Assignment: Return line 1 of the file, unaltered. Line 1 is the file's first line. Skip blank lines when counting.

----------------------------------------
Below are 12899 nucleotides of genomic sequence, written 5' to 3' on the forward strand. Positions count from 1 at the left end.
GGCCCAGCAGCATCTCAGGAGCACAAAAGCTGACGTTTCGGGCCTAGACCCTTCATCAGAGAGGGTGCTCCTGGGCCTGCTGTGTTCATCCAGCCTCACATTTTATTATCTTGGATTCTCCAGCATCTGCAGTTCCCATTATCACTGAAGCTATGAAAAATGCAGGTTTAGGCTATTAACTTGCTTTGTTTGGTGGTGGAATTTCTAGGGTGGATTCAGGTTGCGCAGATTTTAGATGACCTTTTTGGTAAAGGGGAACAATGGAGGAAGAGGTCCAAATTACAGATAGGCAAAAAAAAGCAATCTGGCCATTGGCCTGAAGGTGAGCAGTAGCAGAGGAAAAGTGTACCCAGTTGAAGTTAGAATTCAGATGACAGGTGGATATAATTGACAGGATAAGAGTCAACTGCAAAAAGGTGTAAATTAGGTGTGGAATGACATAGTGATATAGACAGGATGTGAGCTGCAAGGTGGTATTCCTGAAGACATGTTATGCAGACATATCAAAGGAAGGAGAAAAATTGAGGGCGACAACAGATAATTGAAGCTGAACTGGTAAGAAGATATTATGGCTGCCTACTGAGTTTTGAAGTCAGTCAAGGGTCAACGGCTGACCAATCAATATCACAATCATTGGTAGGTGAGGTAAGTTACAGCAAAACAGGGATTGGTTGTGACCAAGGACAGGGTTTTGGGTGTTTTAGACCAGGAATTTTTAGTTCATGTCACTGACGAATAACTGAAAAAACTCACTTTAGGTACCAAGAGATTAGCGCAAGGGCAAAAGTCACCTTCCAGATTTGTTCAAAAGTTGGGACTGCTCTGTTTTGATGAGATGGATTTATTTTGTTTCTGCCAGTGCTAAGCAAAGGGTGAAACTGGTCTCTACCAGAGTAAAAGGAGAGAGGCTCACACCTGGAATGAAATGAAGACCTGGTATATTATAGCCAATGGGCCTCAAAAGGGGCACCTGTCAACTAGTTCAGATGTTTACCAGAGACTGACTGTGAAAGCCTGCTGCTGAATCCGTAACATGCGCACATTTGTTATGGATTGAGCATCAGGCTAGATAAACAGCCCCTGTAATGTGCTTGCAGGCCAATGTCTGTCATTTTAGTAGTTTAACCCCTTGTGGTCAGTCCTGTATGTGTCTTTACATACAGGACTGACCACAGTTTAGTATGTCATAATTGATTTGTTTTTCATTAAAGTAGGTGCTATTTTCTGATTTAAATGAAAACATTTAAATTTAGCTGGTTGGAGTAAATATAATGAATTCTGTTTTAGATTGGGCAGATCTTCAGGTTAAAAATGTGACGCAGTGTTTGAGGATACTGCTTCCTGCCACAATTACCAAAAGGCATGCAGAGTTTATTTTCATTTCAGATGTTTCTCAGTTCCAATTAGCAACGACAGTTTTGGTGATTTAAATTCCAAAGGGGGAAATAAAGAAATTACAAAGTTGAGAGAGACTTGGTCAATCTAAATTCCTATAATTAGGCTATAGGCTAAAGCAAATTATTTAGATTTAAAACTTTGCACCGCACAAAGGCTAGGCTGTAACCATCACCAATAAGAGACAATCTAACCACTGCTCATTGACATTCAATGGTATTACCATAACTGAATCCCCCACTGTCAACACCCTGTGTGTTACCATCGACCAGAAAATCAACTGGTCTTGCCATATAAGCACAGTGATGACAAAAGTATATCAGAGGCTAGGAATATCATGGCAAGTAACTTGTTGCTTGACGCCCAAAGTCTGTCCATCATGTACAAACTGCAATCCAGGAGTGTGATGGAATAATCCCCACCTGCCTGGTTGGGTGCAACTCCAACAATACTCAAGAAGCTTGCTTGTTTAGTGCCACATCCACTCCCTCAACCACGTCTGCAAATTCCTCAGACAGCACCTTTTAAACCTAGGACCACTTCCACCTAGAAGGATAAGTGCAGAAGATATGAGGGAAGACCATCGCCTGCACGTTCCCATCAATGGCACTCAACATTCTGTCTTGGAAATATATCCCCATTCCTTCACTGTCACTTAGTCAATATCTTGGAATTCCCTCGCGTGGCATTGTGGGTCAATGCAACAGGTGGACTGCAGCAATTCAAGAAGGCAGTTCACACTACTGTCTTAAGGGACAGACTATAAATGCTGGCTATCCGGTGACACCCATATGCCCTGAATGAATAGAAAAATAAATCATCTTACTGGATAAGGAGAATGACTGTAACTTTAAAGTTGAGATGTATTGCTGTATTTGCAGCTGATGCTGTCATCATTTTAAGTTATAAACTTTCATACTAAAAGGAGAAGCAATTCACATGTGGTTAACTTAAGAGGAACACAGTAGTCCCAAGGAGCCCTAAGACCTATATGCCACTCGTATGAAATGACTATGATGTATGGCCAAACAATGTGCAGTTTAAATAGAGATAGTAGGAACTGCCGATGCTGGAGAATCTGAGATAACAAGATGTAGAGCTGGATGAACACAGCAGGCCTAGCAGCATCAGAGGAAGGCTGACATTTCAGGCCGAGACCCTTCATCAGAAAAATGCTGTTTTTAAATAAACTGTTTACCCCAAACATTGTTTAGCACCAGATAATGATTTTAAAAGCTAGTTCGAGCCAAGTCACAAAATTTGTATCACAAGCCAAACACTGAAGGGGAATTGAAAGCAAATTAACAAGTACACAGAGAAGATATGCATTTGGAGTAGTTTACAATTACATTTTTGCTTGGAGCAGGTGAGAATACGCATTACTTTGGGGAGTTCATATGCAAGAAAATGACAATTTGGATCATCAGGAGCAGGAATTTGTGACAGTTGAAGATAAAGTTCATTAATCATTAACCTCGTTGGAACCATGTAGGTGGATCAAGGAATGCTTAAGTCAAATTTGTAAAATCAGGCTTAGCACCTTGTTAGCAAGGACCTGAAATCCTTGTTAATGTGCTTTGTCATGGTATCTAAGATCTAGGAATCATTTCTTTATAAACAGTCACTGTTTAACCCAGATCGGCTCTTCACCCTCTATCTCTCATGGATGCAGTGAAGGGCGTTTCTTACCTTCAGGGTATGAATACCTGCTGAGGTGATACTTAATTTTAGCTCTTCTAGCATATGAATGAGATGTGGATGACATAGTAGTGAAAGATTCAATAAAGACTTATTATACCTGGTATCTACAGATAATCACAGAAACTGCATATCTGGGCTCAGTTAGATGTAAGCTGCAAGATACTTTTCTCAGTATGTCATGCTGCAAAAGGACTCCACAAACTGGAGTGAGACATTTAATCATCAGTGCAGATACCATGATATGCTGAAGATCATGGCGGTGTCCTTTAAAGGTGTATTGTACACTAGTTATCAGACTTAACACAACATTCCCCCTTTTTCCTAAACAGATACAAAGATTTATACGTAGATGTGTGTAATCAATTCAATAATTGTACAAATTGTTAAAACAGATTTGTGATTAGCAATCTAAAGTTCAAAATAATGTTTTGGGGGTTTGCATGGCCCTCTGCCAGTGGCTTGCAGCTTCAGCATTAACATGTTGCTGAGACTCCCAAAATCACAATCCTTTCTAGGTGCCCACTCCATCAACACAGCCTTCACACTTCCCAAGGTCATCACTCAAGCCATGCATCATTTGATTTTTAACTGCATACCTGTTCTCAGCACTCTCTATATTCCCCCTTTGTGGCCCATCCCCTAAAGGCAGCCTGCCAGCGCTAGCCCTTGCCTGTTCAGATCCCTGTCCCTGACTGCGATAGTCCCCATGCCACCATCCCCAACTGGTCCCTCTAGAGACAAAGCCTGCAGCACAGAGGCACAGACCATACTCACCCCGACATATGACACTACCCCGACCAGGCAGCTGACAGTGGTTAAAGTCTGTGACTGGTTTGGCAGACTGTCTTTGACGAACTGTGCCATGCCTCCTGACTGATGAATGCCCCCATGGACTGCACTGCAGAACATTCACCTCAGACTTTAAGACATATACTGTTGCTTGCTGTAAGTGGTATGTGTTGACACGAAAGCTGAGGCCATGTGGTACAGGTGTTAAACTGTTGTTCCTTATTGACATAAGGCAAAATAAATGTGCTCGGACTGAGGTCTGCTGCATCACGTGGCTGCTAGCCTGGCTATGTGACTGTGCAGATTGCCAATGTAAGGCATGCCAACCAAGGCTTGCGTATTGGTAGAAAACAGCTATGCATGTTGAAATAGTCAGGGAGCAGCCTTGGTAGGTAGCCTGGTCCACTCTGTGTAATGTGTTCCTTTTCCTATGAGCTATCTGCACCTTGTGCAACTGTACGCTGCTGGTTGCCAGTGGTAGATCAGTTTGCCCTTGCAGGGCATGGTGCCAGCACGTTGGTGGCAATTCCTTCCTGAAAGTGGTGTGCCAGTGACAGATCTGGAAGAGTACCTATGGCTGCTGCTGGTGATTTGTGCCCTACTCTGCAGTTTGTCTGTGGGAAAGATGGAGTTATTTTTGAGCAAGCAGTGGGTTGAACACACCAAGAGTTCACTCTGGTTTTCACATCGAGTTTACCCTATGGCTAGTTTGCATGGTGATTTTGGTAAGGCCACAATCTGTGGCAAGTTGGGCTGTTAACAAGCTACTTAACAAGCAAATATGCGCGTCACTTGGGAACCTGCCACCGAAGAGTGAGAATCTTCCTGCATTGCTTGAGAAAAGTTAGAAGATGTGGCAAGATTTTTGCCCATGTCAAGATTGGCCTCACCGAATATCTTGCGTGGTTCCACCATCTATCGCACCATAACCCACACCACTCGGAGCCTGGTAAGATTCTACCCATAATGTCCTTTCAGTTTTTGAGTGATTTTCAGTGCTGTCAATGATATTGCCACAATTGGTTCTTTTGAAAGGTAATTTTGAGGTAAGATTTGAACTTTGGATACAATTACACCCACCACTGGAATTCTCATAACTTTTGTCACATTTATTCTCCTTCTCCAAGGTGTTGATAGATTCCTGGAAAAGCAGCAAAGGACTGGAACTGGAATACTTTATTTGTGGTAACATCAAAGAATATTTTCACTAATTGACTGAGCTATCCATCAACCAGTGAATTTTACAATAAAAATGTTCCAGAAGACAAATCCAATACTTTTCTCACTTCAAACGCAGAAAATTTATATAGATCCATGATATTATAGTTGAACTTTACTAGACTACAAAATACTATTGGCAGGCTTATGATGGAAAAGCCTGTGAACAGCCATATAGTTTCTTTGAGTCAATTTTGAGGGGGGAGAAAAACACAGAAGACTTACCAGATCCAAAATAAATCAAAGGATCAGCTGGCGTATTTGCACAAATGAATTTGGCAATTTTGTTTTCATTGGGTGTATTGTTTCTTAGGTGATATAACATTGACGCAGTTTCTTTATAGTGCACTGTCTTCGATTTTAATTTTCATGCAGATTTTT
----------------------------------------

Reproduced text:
Below are 12899 nucleotides of genomic sequence, written 5' to 3' on the forward strand. Positions count from 1 at the left end.